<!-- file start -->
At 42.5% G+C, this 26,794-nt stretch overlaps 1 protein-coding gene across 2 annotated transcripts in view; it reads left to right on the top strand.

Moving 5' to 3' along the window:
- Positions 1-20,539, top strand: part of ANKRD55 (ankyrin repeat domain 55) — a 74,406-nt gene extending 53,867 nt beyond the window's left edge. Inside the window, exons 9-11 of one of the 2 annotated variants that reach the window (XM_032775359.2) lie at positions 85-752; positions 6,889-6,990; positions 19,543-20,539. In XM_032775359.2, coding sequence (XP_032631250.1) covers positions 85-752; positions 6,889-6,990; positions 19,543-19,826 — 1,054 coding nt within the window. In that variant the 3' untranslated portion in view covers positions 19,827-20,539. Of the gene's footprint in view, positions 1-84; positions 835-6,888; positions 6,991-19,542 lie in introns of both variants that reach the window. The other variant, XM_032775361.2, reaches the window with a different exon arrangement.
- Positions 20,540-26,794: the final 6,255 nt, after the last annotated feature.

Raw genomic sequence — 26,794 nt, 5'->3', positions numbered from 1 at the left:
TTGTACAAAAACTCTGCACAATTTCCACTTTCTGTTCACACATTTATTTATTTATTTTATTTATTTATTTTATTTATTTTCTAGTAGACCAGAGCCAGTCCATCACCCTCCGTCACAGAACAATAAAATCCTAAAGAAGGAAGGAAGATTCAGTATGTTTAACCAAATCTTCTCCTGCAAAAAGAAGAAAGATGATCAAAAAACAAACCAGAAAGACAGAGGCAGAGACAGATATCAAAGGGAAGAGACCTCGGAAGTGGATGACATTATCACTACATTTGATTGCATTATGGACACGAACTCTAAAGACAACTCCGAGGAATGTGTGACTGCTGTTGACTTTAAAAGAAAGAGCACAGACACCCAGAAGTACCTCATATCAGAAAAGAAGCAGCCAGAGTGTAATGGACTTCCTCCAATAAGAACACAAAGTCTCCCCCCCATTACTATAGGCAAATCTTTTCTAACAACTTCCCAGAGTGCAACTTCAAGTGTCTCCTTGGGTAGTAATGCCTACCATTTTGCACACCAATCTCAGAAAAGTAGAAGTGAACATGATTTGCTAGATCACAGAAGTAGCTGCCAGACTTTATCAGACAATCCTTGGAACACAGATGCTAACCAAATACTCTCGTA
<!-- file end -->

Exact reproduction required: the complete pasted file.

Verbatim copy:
At 42.5% G+C, this 26,794-nt stretch overlaps 1 protein-coding gene across 2 annotated transcripts in view; it reads left to right on the top strand.

Moving 5' to 3' along the window:
- Positions 1-20,539, top strand: part of ANKRD55 (ankyrin repeat domain 55) — a 74,406-nt gene extending 53,867 nt beyond the window's left edge. Inside the window, exons 9-11 of one of the 2 annotated variants that reach the window (XM_032775359.2) lie at positions 85-752; positions 6,889-6,990; positions 19,543-20,539. In XM_032775359.2, coding sequence (XP_032631250.1) covers positions 85-752; positions 6,889-6,990; positions 19,543-19,826 — 1,054 coding nt within the window. In that variant the 3' untranslated portion in view covers positions 19,827-20,539. Of the gene's footprint in view, positions 1-84; positions 835-6,888; positions 6,991-19,542 lie in introns of both variants that reach the window. The other variant, XM_032775361.2, reaches the window with a different exon arrangement.
- Positions 20,540-26,794: the final 6,255 nt, after the last annotated feature.

Raw genomic sequence — 26,794 nt, 5'->3', positions numbered from 1 at the left:
TTGTACAAAAACTCTGCACAATTTCCACTTTCTGTTCACACATTTATTTATTTATTTTATTTATTTATTTTATTTATTTTCTAGTAGACCAGAGCCAGTCCATCACCCTCCGTCACAGAACAATAAAATCCTAAAGAAGGAAGGAAGATTCAGTATGTTTAACCAAATCTTCTCCTGCAAAAAGAAGAAAGATGATCAAAAAACAAACCAGAAAGACAGAGGCAGAGACAGATATCAAAGGGAAGAGACCTCGGAAGTGGATGACATTATCACTACATTTGATTGCATTATGGACACGAACTCTAAAGACAACTCCGAGGAATGTGTGACTGCTGTTGACTTTAAAAGAAAGAGCACAGACACCCAGAAGTACCTCATATCAGAAAAGAAGCAGCCAGAGTGTAATGGACTTCCTCCAATAAGAACACAAAGTCTCCCCCCCATTACTATAGGCAAATCTTTTCTAACAACTTCCCAGAGTGCAACTTCAAGTGTCTCCTTGGGTAGTAATGCCTACCATTTTGCACACCAATCTCAGAAAAGTAGAAGTGAACATGATTTGCTAGATCACAGAAGTAGCTGCCAGACTTTATCAGACAATCCTTGGAACACAGATGCTAACCAAATACTCTCGTA